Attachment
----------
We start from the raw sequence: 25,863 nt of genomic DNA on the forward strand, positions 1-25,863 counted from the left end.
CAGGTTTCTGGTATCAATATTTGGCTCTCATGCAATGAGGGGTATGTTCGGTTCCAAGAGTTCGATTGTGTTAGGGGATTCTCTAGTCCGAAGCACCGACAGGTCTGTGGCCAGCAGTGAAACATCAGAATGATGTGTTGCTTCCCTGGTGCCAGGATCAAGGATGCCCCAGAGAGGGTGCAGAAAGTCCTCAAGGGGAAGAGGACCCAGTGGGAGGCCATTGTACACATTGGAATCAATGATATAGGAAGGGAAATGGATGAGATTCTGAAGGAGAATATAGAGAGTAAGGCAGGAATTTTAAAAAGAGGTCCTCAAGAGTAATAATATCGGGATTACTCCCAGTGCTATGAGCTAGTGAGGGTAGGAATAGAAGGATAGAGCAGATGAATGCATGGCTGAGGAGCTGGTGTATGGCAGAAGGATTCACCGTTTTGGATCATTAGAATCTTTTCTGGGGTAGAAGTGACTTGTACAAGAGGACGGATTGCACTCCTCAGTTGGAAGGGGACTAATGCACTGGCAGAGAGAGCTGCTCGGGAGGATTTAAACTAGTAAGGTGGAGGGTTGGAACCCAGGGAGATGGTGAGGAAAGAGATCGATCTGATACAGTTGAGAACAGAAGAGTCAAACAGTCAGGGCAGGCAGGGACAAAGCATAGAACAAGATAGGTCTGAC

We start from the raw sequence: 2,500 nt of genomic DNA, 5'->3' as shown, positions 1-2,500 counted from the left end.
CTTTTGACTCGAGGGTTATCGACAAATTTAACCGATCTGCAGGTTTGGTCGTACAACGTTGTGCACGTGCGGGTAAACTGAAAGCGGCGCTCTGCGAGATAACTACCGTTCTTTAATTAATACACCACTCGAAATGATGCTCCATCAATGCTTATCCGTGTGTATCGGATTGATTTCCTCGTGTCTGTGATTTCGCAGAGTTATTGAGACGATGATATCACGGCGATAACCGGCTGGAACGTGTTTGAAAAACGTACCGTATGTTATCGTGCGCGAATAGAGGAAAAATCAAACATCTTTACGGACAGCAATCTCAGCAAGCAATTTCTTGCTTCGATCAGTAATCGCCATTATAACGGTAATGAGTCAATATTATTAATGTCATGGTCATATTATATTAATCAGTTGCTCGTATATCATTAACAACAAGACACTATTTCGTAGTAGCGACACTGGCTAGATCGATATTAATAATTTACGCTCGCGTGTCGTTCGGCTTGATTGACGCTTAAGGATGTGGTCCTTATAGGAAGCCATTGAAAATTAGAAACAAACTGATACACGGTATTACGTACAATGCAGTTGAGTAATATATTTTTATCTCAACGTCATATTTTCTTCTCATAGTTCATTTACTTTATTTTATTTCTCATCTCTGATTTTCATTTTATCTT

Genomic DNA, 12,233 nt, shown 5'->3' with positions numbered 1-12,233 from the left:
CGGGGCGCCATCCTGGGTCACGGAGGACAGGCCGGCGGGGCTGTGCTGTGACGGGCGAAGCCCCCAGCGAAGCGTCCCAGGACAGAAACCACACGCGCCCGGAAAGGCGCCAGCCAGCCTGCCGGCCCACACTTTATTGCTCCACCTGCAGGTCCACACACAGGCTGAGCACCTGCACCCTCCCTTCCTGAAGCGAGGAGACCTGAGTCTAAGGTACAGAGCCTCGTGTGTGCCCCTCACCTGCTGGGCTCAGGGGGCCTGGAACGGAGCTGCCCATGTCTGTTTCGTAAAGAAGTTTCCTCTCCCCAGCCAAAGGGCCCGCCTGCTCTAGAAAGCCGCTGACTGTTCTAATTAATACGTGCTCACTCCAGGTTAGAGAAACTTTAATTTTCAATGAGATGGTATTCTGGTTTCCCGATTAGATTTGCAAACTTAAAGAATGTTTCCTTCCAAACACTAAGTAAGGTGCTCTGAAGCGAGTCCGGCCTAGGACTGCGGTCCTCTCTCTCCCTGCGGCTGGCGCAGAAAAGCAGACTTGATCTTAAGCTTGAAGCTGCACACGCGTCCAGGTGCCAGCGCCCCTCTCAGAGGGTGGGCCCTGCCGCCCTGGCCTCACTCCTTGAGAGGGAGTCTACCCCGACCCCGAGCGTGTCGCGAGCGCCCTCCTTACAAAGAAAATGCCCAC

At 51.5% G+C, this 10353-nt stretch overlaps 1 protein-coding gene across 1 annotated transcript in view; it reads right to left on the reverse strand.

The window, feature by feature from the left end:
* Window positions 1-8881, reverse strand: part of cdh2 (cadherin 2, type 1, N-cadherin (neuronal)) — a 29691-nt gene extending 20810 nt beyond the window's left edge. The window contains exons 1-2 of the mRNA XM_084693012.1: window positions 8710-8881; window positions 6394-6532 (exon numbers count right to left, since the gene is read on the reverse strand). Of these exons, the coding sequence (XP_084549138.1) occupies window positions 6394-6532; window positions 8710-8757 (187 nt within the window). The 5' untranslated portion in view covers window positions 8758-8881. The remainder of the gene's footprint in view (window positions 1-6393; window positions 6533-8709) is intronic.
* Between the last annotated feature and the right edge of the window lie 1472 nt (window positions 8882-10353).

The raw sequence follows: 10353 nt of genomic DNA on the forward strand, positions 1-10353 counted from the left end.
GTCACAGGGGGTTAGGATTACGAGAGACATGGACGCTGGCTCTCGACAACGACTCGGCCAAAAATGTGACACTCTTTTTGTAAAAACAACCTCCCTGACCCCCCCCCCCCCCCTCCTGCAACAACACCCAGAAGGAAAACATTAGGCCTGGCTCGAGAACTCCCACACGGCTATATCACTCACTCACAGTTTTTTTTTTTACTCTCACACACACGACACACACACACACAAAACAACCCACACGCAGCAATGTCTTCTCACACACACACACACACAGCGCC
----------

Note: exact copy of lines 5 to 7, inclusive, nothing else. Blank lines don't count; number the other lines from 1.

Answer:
Genomic DNA, 12,233 nt, shown 5'->3' with positions numbered 1-12,233 from the left:
CGGGGCGCCATCCTGGGTCACGGAGGACAGGCCGGCGGGGCTGTGCTGTGACGGGCGAAGCCCCCAGCGAAGCGTCCCAGGACAGAAACCACACGCGCCCGGAAAGGCGCCAGCCAGCCTGCCGGCCCACACTTTATTGCTCCACCTGCAGGTCCACACACAGGCTGAGCACCTGCACCCTCCCTTCCTGAAGCGAGGAGACCTGAGTCTAAGGTACAGAGCCTCGTGTGTGCCCCTCACCTGCTGGGCTCAGGGGGCCTGGAACGGAGCTGCCCATGTCTGTTTCGTAAAGAAGTTTCCTCTCCCCAGCCAAAGGGCCCGCCTGCTCTAGAAAGCCGCTGACTGTTCTAATTAATACGTGCTCACTCCAGGTTAGAGAAACTTTAATTTTCAATGAGATGGTATTCTGGTTTCCCGATTAGATTTGCAAACTTAAAGAATGTTTCCTTCCAAACACTAAGTAAGGTGCTCTGAAGCGAGTCCGGCCTAGGACTGCGGTCCTCTCTCTCCCTGCGGCTGGCGCAGAAAAGCAGACTTGATCTTAAGCTTGAAGCTGCACACGCGTCCAGGTGCCAGCGCCCCTCTCAGAGGGTGGGCCCTGCCGCCCTGGCCTCACTCCTTGAGAGGGAGTCTACCCCGACCCCGAGCGTGTCGCGAGCGCCCTCCTTACAAAGAAAATGCCCAC

At 51.5% G+C, this 10353-nt stretch overlaps 1 protein-coding gene across 1 annotated transcript in view; it reads right to left on the reverse strand.